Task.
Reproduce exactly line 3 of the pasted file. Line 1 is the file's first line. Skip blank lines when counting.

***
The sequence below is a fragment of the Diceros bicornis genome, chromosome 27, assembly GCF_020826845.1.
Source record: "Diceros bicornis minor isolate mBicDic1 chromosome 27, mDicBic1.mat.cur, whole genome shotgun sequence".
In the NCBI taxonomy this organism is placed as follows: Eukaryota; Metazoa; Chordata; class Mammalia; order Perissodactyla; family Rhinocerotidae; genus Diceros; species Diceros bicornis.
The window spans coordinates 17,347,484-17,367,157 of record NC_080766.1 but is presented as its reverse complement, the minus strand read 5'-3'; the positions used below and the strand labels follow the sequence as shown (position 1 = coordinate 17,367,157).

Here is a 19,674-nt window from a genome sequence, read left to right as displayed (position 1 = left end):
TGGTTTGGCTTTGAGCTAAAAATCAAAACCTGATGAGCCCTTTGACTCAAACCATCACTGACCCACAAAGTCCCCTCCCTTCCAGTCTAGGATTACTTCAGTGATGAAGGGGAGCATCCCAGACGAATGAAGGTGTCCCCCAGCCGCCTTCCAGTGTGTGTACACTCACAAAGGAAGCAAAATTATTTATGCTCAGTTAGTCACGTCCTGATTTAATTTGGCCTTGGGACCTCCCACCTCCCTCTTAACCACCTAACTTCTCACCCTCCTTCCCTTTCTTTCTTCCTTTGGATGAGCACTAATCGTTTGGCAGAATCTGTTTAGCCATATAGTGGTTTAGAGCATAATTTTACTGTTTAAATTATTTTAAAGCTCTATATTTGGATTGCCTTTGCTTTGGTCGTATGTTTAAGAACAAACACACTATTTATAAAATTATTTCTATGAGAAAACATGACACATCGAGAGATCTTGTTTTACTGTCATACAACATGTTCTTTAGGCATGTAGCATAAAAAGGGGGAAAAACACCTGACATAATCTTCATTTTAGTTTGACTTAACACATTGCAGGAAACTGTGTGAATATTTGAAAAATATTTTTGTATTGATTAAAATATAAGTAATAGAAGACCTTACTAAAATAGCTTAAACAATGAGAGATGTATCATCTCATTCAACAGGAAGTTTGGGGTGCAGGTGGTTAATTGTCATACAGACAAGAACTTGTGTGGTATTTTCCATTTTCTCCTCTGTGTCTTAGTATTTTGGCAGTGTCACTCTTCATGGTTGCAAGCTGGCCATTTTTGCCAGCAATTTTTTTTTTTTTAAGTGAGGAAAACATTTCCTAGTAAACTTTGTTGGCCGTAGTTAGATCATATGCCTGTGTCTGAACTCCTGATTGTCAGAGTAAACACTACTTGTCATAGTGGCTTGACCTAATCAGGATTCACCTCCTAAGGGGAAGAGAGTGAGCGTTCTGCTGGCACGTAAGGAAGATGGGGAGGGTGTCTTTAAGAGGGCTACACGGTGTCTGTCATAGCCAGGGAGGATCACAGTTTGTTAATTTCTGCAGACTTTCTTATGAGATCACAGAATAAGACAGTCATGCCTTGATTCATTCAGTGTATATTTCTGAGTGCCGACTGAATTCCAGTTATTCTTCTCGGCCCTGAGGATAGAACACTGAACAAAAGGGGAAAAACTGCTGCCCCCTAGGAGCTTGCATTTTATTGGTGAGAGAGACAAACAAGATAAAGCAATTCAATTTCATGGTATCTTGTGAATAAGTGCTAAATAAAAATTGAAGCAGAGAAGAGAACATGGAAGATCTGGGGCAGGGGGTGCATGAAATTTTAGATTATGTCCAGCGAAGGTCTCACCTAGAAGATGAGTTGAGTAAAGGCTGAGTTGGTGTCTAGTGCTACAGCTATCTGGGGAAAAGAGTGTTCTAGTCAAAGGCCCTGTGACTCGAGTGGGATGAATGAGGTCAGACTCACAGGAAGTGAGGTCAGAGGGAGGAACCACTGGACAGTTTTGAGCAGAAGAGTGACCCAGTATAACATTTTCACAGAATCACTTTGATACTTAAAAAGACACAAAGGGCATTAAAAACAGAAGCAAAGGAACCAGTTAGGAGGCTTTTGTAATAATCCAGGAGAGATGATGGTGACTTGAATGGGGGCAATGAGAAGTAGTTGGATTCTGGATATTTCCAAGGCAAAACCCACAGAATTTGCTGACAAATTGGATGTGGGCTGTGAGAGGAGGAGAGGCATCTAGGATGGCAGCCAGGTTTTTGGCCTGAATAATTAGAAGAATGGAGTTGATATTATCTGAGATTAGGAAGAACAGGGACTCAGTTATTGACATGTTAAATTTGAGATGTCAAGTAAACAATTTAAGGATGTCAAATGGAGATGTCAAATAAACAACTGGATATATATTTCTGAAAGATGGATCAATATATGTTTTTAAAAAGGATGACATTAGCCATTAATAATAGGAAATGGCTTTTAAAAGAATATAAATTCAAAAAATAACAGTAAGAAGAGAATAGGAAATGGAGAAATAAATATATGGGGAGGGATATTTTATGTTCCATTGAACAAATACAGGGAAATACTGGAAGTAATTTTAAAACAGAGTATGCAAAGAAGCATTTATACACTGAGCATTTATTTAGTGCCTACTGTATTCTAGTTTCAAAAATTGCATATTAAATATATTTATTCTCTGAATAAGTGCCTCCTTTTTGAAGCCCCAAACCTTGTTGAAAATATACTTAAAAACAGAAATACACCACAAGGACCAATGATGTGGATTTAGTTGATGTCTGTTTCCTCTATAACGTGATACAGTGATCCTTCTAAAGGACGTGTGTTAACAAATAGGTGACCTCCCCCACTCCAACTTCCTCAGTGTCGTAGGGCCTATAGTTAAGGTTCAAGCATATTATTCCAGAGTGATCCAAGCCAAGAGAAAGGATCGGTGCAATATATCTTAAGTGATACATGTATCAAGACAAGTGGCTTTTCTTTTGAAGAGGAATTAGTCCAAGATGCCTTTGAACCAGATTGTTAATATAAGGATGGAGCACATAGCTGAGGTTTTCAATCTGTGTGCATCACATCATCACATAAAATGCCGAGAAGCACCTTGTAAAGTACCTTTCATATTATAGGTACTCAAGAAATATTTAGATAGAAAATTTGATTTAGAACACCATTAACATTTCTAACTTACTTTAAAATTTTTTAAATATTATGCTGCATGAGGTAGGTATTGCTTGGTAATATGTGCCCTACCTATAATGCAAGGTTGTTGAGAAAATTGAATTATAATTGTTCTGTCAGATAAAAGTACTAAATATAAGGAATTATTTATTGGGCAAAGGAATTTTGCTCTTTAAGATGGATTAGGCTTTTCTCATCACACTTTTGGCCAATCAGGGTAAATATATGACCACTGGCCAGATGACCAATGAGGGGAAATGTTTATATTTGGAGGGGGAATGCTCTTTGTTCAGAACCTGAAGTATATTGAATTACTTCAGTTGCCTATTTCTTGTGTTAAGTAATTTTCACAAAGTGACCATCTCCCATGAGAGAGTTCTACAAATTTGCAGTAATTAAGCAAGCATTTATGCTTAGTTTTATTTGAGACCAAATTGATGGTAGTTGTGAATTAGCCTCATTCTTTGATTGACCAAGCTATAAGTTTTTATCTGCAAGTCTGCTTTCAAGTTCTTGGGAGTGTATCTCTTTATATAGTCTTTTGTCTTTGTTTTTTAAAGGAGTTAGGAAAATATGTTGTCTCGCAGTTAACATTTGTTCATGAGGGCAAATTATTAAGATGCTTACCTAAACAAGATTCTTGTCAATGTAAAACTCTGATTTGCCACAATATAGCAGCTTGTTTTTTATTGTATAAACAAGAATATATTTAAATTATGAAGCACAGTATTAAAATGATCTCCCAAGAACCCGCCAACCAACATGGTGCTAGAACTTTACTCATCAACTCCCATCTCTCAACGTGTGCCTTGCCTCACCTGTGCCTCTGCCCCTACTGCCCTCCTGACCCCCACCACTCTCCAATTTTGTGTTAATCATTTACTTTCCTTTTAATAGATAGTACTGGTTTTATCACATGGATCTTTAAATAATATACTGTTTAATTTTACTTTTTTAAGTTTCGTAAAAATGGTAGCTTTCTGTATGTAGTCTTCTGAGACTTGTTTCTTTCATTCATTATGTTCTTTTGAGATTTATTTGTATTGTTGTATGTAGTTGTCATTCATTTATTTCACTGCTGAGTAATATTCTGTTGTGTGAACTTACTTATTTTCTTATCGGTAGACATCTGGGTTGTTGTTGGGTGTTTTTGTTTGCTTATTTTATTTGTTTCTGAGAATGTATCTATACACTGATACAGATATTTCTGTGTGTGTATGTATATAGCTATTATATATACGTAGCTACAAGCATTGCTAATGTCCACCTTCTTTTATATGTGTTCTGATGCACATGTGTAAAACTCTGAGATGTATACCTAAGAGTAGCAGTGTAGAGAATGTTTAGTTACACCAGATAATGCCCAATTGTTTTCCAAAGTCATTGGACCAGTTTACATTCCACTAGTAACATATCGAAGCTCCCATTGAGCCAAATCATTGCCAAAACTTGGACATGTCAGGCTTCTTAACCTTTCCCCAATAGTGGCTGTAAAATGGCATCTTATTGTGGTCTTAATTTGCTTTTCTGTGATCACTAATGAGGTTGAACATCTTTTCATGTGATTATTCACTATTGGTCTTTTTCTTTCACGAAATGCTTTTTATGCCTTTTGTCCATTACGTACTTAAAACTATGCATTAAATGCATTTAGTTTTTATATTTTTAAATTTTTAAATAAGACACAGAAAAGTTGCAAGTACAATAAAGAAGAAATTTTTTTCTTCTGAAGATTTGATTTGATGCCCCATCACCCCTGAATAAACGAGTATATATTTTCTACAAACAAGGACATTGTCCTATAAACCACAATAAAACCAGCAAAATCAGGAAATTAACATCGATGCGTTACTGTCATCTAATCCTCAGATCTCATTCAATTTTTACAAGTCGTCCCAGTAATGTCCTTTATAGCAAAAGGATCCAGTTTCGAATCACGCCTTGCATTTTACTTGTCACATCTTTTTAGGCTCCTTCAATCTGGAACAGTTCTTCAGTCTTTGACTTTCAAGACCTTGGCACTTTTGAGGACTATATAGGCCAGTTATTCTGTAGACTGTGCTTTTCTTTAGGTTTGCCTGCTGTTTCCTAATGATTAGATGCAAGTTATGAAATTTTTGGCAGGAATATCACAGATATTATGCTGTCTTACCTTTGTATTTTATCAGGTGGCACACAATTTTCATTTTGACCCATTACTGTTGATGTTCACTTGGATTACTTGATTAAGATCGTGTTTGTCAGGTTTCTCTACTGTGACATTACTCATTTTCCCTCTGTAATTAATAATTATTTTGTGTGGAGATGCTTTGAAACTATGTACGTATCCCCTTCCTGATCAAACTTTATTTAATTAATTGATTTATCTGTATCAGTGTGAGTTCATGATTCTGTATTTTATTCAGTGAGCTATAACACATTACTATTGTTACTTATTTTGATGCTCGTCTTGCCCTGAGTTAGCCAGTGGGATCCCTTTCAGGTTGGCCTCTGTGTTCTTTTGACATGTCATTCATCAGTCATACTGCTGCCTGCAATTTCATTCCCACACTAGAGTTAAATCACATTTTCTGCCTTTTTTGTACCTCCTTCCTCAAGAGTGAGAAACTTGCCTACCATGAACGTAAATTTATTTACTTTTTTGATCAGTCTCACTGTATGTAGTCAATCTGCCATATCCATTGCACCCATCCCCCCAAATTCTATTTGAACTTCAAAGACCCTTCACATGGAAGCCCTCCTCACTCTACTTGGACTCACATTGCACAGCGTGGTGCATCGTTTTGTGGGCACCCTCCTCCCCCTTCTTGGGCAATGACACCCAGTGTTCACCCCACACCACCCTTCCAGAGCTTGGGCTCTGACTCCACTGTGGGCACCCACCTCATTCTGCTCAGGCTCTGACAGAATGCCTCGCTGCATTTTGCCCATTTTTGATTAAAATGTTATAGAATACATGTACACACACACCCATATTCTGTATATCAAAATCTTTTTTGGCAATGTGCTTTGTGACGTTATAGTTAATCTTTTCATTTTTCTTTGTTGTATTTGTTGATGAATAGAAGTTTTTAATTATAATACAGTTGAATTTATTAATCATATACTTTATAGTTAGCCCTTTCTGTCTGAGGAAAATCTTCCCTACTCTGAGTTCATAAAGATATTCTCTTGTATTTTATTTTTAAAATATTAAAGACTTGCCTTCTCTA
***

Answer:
In the NCBI taxonomy this organism is placed as follows: Eukaryota; Metazoa; Chordata; class Mammalia; order Perissodactyla; family Rhinocerotidae; genus Diceros; species Diceros bicornis.